Commentary: Everyone, even ranchers, should pay fair share of taxes

Yavapai County Assessor Pamela  J. Pearsall

Yavapai County Assessor Pamela J. Pearsall

As the Yavapai County Assessor since 2009, I'm not used to making headlines. I'm not much of a "politician" and I'm certainly not used to taking on powerful political interests or armies of lawyers. You may have noticed some headlines in the past few days about the Assessor's Office being sued by a powerful group of ranchers and the Cattle Growers lobby. Because that case has attracted a lot of attention, I feel compelled to set the record straight.

Before I do, however, I want to make sure you understand my guiding principle as your assessor - the same guiding principle that has motivated me since taking office in 2009.

All I want - all I have ever wanted - is for everyone in our community to pay their fair share of taxes. Not a penny more, not a penny less.

The pursuit of fairness is why our office sought to revalue about 430,000 acres of grazing lands utilized for decades by a group of ranchers in the Yavapai County area. These lands had not been revalued since 1986; almost 30 years during which the land users hadn't been paying their fair share of taxes according to present-day full cash values.

The grazing lands in question had been valued for decades at $7.56 per acre. That value never changed despite several improvements (structures) being placed on the land and changes in the region's economy. In 2011, relying on a lease study performed by the Arizona Department of Revenue, our office revalued this acreage at a Full Cash Value of $25 per acre. In response, the ranchers sued - seeking a massive tax break and revaluation of the land to $3.54 per acre.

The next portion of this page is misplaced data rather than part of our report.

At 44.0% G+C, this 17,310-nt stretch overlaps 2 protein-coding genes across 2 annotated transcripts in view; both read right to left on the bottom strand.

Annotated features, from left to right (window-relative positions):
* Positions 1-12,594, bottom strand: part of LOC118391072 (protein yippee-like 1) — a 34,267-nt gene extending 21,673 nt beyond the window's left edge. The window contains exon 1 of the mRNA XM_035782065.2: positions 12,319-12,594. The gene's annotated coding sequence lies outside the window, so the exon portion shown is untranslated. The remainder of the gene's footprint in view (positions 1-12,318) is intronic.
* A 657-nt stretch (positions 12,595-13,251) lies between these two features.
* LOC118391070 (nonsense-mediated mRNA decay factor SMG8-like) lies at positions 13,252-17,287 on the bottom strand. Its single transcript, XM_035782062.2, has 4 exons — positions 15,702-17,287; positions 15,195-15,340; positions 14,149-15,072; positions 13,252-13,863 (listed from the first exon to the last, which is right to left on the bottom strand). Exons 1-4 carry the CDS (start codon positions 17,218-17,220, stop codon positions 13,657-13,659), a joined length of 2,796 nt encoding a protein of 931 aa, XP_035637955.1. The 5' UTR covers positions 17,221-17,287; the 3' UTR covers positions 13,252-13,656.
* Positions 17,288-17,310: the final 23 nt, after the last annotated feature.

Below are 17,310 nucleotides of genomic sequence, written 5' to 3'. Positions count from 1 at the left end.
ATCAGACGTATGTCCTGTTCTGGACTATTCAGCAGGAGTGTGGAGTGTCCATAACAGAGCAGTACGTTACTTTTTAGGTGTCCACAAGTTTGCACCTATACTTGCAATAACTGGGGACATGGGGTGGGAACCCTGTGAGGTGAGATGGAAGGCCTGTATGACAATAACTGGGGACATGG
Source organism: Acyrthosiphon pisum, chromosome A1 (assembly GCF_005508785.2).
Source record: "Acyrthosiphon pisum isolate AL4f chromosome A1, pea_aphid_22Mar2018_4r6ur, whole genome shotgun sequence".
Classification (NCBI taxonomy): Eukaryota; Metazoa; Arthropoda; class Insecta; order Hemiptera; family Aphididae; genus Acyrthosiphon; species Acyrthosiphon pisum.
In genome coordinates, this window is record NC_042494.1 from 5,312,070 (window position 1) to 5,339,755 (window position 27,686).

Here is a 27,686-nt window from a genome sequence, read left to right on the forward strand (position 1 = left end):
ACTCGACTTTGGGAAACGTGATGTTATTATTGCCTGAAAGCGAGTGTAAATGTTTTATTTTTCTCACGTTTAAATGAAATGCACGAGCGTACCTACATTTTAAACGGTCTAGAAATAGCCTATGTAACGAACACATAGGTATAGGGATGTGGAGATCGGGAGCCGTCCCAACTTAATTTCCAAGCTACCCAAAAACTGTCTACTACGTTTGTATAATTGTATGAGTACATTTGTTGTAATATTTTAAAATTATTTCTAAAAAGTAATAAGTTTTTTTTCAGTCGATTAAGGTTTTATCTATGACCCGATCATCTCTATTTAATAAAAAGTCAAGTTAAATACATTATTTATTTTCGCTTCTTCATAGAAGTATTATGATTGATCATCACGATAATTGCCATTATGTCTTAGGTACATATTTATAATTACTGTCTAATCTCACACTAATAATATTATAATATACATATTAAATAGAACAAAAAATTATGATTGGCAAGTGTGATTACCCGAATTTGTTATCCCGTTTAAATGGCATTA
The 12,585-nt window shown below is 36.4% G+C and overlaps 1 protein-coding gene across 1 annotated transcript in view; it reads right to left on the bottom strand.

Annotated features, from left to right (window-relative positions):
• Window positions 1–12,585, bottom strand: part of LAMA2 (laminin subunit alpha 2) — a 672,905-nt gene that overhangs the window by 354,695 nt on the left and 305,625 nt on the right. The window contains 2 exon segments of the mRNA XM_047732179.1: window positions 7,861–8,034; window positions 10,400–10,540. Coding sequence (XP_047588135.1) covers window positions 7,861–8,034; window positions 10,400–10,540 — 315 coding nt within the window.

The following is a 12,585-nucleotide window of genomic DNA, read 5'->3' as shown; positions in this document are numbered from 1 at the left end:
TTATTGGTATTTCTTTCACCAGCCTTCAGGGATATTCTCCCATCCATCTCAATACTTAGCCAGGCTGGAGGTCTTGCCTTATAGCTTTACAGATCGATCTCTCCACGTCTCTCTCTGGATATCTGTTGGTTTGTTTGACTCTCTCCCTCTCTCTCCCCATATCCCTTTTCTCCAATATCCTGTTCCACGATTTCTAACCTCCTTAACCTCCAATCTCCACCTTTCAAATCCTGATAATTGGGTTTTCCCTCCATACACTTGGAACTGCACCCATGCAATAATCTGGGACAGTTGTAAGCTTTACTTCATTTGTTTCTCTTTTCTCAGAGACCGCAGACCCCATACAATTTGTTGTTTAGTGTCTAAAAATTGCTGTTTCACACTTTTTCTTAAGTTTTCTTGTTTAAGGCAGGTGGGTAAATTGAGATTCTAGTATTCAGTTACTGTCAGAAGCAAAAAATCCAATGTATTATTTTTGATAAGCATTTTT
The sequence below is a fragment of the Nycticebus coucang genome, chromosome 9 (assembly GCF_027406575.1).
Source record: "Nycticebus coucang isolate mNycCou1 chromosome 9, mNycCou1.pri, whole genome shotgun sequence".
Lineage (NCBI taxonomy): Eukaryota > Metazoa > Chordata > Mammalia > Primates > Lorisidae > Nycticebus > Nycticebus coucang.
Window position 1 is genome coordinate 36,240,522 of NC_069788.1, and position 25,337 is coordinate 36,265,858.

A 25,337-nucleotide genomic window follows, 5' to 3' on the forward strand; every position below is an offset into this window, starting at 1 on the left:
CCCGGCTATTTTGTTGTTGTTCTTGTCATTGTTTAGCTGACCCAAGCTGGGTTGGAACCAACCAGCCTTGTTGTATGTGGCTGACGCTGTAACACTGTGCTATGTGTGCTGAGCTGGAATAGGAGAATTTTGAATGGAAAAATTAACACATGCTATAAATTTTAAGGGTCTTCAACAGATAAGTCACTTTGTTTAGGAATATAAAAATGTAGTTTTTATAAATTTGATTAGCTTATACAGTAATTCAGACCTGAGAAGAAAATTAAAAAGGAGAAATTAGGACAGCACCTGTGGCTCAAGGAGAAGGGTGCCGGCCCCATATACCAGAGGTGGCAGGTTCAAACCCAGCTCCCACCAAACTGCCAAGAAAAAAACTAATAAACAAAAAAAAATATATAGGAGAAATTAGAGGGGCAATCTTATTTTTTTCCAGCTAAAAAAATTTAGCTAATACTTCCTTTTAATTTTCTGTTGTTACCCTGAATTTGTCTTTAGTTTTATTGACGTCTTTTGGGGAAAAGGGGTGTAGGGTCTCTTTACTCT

At the end of the day, Maricopa County Superior Court Judge Dean Fink reached a compromise. Judge Fink's ruling assigned the grazing lands a full cash value of $9.19 per acre for tax year 2012 and $10.10 per acre for 2013.

This split decision was trumpeted by the ranchers' lawyer as a "victory" for them. While arguing with Phoenix lawyers isn't my strong suit, I will say this - at the end of the day, Yavapai County residents will see more tax revenue as a result of this decision. This will mean more resources for public safety, for roads and for services to children, seniors and families. That's even after we give the ranchers their minimal tax refund as mandated by the judge.

While the lawyers for the ranchers have been especially harsh - and expensive, with their fees paid for by taxpayers - I have no desire to get into a fight with the ranchers themselves. Yavapai County has long been an agricultural economy, and I believe that's a good thing. As a Republican, I am by no means anti-business or anti-ranching. As the assessor, I am is an elected official who believes that the burden of taxation must be shared by each of us, as taxpayers, at equal levels.

Conversely, had a home not been reappraised for 30 years, homeowners countywide would have rightly expected me to do my job. The same goes for grazing lands. Our decision to finally enforce the law was not a choice I thought would end up in court. With that said, I'm glad we followed through on the case and that we prevented the ranchers from valuing their lands at an absurdly low level.

I hope that clears up any misinformation you may have received about this complex case. And I also hope that now I may return to doing the impartial unsung job you elected me to do as your county assessor.

Pamela J. Pearsall is the assessor for Yavapai County.

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